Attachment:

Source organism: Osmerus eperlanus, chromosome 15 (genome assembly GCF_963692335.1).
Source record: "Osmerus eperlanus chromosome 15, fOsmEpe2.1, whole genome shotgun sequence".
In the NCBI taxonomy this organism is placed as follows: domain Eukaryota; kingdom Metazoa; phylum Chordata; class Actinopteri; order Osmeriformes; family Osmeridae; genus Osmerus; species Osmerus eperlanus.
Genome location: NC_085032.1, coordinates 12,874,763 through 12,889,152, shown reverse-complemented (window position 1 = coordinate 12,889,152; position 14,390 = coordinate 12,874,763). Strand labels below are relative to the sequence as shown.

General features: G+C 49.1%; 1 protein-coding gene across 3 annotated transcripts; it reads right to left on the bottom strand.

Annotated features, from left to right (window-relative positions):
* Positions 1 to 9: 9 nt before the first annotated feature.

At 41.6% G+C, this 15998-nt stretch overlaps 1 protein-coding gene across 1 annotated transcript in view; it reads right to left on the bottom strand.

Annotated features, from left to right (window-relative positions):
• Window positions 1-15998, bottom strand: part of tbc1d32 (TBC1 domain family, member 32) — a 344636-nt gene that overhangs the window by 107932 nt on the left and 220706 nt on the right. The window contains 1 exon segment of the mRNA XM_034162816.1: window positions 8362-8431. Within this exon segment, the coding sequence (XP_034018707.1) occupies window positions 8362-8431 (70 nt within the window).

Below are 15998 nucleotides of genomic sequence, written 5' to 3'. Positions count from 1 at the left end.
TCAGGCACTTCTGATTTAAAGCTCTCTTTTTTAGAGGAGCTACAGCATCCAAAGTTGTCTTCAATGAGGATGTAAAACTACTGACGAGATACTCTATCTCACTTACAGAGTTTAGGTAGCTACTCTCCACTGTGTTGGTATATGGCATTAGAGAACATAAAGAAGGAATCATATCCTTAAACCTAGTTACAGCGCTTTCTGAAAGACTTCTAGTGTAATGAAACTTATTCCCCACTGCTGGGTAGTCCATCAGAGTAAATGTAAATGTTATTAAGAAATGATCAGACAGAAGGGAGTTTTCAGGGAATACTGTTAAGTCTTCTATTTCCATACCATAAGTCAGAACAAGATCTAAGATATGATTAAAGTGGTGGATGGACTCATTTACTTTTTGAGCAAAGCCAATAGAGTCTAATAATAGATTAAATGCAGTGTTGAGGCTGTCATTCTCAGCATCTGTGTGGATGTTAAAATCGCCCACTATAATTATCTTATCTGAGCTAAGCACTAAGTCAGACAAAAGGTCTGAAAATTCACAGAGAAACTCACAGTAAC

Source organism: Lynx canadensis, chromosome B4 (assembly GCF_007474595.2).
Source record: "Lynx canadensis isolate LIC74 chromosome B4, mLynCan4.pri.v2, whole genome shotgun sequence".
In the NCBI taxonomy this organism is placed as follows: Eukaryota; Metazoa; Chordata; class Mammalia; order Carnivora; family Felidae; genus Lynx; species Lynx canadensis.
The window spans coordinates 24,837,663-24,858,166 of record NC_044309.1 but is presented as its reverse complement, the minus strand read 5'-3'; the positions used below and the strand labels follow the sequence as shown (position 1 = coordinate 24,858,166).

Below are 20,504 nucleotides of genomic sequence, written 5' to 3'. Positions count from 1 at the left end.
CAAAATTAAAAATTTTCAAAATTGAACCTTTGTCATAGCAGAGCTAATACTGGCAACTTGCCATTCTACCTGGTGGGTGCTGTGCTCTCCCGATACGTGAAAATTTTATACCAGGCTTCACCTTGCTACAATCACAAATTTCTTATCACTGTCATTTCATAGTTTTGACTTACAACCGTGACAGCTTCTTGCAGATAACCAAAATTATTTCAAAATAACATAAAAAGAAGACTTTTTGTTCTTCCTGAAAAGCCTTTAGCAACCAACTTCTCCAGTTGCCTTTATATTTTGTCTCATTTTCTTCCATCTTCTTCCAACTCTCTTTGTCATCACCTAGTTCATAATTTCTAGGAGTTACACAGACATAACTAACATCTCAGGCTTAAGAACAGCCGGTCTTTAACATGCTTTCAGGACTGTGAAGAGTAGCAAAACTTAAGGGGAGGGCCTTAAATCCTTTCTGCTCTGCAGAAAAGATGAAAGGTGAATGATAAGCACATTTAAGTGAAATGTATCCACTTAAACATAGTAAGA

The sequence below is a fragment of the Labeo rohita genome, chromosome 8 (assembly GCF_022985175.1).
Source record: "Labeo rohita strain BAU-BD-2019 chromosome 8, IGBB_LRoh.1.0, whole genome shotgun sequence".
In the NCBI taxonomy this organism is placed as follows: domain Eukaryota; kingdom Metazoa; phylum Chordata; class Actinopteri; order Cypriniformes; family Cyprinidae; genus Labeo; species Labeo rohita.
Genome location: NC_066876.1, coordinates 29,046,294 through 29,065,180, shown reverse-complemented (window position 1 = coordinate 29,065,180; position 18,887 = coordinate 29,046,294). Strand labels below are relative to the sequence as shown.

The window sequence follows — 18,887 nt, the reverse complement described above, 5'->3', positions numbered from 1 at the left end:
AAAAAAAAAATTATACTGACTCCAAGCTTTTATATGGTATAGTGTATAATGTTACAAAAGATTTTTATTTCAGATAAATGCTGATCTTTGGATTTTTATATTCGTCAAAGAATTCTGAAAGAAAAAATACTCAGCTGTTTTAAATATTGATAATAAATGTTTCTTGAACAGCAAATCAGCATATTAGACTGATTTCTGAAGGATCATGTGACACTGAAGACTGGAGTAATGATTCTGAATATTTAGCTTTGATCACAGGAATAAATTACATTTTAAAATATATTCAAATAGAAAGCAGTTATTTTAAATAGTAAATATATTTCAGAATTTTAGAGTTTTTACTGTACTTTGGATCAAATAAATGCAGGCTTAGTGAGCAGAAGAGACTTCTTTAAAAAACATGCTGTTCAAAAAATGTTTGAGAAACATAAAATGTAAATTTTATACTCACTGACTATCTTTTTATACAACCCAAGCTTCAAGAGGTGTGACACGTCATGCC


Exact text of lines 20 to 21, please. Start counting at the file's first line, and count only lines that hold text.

Source record: "Labeo rohita strain BAU-BD-2019 chromosome 8, IGBB_LRoh.1.0, whole genome shotgun sequence".
In the NCBI taxonomy this organism is placed as follows: domain Eukaryota; kingdom Metazoa; phylum Chordata; class Actinopteri; order Cypriniformes; family Cyprinidae; genus Labeo; species Labeo rohita.